Physical activity is an integral part of your child’s life; it has a tremendous impact on physical, intellectual and emotional development. As adults, we have a responsibility to be role models for our children, sharing with them the pleasures and benefits of a physically active lifestyle. Developing a love of sports and a habit of regular physical activity as a child can be the foundation for long, healthy life.

With child obesity reaching epidemic levels there has been no more critical time than now to focus on child and adolescent fitness. These problems are exacerbated by the more sedentary lifestyles we live with children being content to sit in front of computers all day, instead of joining sports teams, and other physically demanding activities.

Proper nutrition also is essential for your child. As with physical activity, you are a role model. When you choose and prepare healthful foods, your child also will be more likely to follow your example. The first step toward helping your child eat a healthier diet is making a variety of nutritious foods readily available at home. That way your child can choose what he or she likes.

Make family meals a priority beginning with breakfast. Breakfast is outstanding because it provides a significant part of a child’s daily energy supply. Children who eat breakfast are better nourished and are more likely to meet their daily need for certain essential vitamins and minerals than breakfast skippers. Parents should keep an assortment of convenient, nutritious breakfast choices available and within easy reach of their children. The best options are high-carbohydrate, low-fat foods like cereal or cereal bars, low-fat milk and fruit.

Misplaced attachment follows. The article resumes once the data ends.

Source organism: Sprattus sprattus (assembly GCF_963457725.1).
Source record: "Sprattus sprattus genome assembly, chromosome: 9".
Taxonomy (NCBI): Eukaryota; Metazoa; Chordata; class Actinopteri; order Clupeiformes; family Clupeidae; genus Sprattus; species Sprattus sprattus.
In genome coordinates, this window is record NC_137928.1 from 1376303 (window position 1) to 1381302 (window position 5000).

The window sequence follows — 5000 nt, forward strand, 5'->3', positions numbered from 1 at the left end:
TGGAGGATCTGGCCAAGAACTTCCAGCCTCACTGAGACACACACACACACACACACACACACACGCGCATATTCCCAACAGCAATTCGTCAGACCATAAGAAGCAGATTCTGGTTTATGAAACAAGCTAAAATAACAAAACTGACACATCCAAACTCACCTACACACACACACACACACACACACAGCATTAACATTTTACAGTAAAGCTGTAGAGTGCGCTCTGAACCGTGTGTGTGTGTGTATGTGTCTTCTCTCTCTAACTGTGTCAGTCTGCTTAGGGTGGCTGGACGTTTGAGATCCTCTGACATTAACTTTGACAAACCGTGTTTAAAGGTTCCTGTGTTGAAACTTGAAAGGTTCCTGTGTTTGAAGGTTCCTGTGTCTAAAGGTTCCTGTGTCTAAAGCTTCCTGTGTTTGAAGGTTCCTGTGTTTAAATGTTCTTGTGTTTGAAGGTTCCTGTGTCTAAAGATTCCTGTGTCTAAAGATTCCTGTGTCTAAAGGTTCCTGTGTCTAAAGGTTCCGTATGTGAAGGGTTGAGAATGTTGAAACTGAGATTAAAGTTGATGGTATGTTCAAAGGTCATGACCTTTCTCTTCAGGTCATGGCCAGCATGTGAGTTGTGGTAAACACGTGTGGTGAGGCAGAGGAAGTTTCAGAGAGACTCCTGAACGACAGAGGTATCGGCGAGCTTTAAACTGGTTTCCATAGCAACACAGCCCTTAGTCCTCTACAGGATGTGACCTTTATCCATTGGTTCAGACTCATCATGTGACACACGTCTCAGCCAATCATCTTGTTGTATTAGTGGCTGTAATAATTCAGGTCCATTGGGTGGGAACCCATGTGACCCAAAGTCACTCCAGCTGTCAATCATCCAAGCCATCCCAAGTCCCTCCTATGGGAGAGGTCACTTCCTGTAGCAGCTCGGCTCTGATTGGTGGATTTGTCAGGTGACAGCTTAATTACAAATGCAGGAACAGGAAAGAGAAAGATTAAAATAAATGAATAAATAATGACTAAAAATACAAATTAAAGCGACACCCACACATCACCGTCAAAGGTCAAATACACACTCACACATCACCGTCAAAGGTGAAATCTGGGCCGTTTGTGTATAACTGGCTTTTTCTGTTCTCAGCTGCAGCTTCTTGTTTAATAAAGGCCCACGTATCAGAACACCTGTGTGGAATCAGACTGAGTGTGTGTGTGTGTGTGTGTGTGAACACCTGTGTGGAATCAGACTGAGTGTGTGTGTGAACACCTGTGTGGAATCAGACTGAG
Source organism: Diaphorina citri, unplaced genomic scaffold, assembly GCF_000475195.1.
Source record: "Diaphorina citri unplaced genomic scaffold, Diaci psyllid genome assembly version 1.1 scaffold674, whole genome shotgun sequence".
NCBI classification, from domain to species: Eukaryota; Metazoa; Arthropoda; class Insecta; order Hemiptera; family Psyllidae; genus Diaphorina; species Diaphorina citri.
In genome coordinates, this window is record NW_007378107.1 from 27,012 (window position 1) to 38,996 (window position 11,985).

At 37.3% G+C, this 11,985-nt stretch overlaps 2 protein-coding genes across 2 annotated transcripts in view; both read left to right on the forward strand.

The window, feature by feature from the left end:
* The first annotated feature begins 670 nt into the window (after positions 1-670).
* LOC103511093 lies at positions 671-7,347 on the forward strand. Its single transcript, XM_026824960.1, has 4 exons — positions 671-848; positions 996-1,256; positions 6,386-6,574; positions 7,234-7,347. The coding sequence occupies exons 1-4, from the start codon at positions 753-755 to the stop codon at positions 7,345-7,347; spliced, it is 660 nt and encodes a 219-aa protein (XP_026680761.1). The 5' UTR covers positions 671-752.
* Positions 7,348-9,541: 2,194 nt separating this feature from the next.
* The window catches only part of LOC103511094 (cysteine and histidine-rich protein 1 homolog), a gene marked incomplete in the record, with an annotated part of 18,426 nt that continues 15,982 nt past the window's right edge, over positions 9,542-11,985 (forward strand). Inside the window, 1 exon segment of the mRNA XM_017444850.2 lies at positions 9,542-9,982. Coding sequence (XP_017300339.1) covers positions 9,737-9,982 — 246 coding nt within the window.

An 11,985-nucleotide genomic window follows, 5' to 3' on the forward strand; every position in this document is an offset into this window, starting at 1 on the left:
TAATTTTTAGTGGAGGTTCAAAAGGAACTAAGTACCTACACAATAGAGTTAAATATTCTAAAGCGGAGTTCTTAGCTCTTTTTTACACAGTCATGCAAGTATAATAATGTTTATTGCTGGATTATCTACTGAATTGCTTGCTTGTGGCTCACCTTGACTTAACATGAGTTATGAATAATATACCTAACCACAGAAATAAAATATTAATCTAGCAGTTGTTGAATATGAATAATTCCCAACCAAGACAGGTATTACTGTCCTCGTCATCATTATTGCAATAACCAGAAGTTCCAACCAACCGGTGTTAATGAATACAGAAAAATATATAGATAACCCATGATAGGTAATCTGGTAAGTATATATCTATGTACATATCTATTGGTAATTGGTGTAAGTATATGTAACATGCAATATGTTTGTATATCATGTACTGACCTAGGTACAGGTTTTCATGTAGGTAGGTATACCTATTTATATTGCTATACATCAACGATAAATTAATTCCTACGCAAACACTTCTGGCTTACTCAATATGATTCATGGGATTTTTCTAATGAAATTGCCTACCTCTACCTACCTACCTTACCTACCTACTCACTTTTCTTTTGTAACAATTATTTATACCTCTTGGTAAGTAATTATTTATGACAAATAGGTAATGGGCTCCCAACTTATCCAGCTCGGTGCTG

Getting involved in your child’s diet and fitness routine will show your support and help foster a great relationship, not to mention to lay a foundation for 
being fitness minded for many generations to come.

What Parents Can Do

Here are some other activity tips you can follow:
  • Monitor TV watching, computer games, and computer time other than homework. Set a limit -- an hour a day -- on TV watching. 
  • Make sure kids have time to be outside. 
  • Plan outdoor activities as a family.
  • Enrol kids in after-school gymnastics, soccer, or swimming programs. 
  • Join a gym with a child activity program. More and more health clubs are doing this. 
  • Walk around the neighbourhood with the kids after dinner.
  • Make yard work a game that the kids participate in.
  • Make healthy foods such as fruits and vegetables available in the home. 
  • Find alternatives to fast food. 
  • Starting in the toddler years, limit the child's juice intake. 
Provide easy-to-eat snack alternatives. Have cut-up celery and carrots on hand. Don't entirely deprive kids of less-healthy snacks. Kids who feel deprived are more likely to gorge on these foods when they can get their hands on them. Moderation is the key.

Remember where your kids learn about a healthy lifestyle.